The vast panoramic landscape before us is the result of a complex geological history.
We can break it down into four distinct successive geological areas or zones.
In the foreground, the syncline, or sinking folds, of La Pène stand out. This syncline, with a core of marl and limestone from the Cretaceous period and the Oligocene period, was "badly mauled, disfigured" by Alpine tectonics, as shown by the presence of elements of tithonic limestone which ensure its northern termination or conclusion: Grand-Adroit mountain and Saint-Laurent mountain. On this syncline, the terrain of Trainon mountain range, made up of bedrock from the Triassic period and Lias period, has slid abnormally. These lands belong to the Valavoire formation, a formation qualified as parautochthonous (non-indigenous land), situated between the Digne geological-nappe, or geological thrust-sheet, and the autochthonous (indigenous land), and essentially made up of Lower Jurassic period rocks. Two important geological-rifts mark this landscape:
- the Aix Fault-Line (direction, north 20°), which guides the course of the river Sasse towards Clamensane,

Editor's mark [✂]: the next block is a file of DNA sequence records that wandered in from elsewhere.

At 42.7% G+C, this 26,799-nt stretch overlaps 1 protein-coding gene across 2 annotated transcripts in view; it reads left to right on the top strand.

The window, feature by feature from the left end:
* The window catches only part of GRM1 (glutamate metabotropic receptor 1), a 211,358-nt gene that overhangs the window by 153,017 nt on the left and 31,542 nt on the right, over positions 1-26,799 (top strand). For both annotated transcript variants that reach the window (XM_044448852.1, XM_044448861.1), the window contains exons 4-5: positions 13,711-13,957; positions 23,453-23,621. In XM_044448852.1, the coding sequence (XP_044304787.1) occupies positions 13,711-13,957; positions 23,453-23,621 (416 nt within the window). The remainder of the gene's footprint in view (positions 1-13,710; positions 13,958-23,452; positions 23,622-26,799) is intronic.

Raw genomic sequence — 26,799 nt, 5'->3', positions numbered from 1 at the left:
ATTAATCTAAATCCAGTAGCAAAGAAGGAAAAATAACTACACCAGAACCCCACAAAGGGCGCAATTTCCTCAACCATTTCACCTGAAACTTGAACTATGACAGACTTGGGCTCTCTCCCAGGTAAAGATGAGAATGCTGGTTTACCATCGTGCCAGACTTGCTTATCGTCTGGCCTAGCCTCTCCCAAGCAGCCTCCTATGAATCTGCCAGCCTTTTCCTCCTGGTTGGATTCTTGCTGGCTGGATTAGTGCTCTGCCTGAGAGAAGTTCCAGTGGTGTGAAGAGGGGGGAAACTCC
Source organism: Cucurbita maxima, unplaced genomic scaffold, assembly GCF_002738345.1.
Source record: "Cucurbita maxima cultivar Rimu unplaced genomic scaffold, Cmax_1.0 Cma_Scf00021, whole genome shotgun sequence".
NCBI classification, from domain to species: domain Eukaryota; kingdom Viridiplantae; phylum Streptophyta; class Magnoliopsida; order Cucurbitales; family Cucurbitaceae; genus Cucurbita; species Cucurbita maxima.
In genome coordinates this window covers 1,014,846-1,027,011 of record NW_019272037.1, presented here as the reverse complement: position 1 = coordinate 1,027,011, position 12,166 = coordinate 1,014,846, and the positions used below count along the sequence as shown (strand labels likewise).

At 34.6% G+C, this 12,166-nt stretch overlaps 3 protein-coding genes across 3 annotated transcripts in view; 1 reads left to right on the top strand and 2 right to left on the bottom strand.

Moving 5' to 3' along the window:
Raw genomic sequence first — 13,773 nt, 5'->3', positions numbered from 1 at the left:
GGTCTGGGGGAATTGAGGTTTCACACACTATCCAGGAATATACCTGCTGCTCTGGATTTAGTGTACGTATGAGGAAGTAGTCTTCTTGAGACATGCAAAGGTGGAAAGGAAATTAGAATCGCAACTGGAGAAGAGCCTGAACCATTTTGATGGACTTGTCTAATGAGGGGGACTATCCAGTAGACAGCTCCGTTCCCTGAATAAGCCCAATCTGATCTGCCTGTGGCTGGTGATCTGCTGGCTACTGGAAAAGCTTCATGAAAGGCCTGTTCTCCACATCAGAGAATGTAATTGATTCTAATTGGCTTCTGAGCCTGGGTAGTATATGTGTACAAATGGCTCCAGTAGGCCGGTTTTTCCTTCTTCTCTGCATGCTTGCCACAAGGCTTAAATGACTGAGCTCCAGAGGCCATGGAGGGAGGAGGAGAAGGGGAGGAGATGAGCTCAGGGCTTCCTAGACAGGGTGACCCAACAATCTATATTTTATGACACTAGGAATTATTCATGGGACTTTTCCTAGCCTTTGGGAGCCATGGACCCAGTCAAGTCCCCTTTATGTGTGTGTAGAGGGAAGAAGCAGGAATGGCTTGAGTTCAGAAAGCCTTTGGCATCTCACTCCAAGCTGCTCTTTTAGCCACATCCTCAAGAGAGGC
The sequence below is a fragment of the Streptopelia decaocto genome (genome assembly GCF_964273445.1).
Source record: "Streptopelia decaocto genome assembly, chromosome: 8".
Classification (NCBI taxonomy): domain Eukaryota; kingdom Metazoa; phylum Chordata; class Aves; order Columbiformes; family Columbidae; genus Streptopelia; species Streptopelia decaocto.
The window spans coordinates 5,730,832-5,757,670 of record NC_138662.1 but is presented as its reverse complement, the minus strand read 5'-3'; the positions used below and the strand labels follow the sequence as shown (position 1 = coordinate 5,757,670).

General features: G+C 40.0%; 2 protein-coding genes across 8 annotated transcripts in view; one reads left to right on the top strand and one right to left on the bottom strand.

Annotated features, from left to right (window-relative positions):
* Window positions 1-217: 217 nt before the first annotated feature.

- the Rochers de Hongrie Fault-Line (north 140°) which leads to the overlapping of the Valavoire ridge and then affects the Rochers de Hongrie anticline, or rising folds.
In the second distinct geological area or zone, a range of very eroded native terrains is visible. This area is dominated to the north of the village of Motte du Caire by the summit of Malaup, which is made up of Secondary Era terrain belonging to the Digne geological-nappe, or geological thrust-sheet. In the third distinct geological area, the summits of Dévoluy and Baronnies form a homogeneous area made up of large east/west folds. Erosion has created superb perched synclines, or sinking folds, in this area: the Saint-Genis and Aujour synclines. Finally, in the background, the high peaks of the Écrins mountain range appear.